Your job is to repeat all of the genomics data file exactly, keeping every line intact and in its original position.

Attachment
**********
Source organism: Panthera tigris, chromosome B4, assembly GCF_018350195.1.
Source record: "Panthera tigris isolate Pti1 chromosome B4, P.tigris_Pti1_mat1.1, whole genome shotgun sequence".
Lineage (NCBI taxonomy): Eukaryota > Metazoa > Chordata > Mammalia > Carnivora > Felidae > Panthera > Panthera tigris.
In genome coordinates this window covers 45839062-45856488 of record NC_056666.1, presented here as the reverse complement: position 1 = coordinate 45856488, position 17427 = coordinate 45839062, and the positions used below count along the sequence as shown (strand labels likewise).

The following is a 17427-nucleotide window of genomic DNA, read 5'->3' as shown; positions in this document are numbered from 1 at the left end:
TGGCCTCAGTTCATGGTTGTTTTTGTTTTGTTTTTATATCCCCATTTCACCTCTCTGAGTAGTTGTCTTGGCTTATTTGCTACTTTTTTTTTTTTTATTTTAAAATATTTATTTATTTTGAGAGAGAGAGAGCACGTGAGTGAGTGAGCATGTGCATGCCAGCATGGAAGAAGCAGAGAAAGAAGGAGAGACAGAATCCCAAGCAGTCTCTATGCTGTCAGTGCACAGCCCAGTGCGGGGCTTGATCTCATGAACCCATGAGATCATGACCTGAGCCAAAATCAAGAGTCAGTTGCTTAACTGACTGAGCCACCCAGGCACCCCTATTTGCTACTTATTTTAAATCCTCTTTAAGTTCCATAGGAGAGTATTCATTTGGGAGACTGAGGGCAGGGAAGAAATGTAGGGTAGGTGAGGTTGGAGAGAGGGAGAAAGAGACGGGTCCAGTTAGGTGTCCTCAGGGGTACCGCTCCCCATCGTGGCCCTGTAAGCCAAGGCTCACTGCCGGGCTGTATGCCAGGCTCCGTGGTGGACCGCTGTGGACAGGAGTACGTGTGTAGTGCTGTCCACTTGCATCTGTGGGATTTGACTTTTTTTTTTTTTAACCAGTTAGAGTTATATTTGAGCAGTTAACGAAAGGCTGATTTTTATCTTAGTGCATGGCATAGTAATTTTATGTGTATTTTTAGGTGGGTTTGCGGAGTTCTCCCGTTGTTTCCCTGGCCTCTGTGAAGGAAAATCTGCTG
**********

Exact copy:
Source organism: Panthera tigris, chromosome B4, assembly GCF_018350195.1.
Source record: "Panthera tigris isolate Pti1 chromosome B4, P.tigris_Pti1_mat1.1, whole genome shotgun sequence".
Lineage (NCBI taxonomy): Eukaryota > Metazoa > Chordata > Mammalia > Carnivora > Felidae > Panthera > Panthera tigris.
In genome coordinates this window covers 45839062-45856488 of record NC_056666.1, presented here as the reverse complement: position 1 = coordinate 45856488, position 17427 = coordinate 45839062, and the positions used below count along the sequence as shown (strand labels likewise).

The following is a 17427-nucleotide window of genomic DNA, read 5'->3' as shown; positions in this document are numbered from 1 at the left end:
TGGCCTCAGTTCATGGTTGTTTTTGTTTTGTTTTTATATCCCCATTTCACCTCTCTGAGTAGTTGTCTTGGCTTATTTGCTACTTTTTTTTTTTTTATTTTAAAATATTTATTTATTTTGAGAGAGAGAGAGCACGTGAGTGAGTGAGCATGTGCATGCCAGCATGGAAGAAGCAGAGAAAGAAGGAGAGACAGAATCCCAAGCAGTCTCTATGCTGTCAGTGCACAGCCCAGTGCGGGGCTTGATCTCATGAACCCATGAGATCATGACCTGAGCCAAAATCAAGAGTCAGTTGCTTAACTGACTGAGCCACCCAGGCACCCCTATTTGCTACTTATTTTAAATCCTCTTTAAGTTCCATAGGAGAGTATTCATTTGGGAGACTGAGGGCAGGGAAGAAATGTAGGGTAGGTGAGGTTGGAGAGAGGGAGAAAGAGACGGGTCCAGTTAGGTGTCCTCAGGGGTACCGCTCCCCATCGTGGCCCTGTAAGCCAAGGCTCACTGCCGGGCTGTATGCCAGGCTCCGTGGTGGACCGCTGTGGACAGGAGTACGTGTGTAGTGCTGTCCACTTGCATCTGTGGGATTTGACTTTTTTTTTTTTTAACCAGTTAGAGTTATATTTGAGCAGTTAACGAAAGGCTGATTTTTATCTTAGTGCATGGCATAGTAATTTTATGTGTATTTTTAGGTGGGTTTGCGGAGTTCTCCCGTTGTTTCCCTGGCCTCTGTGAAGGAAAATCTGCTG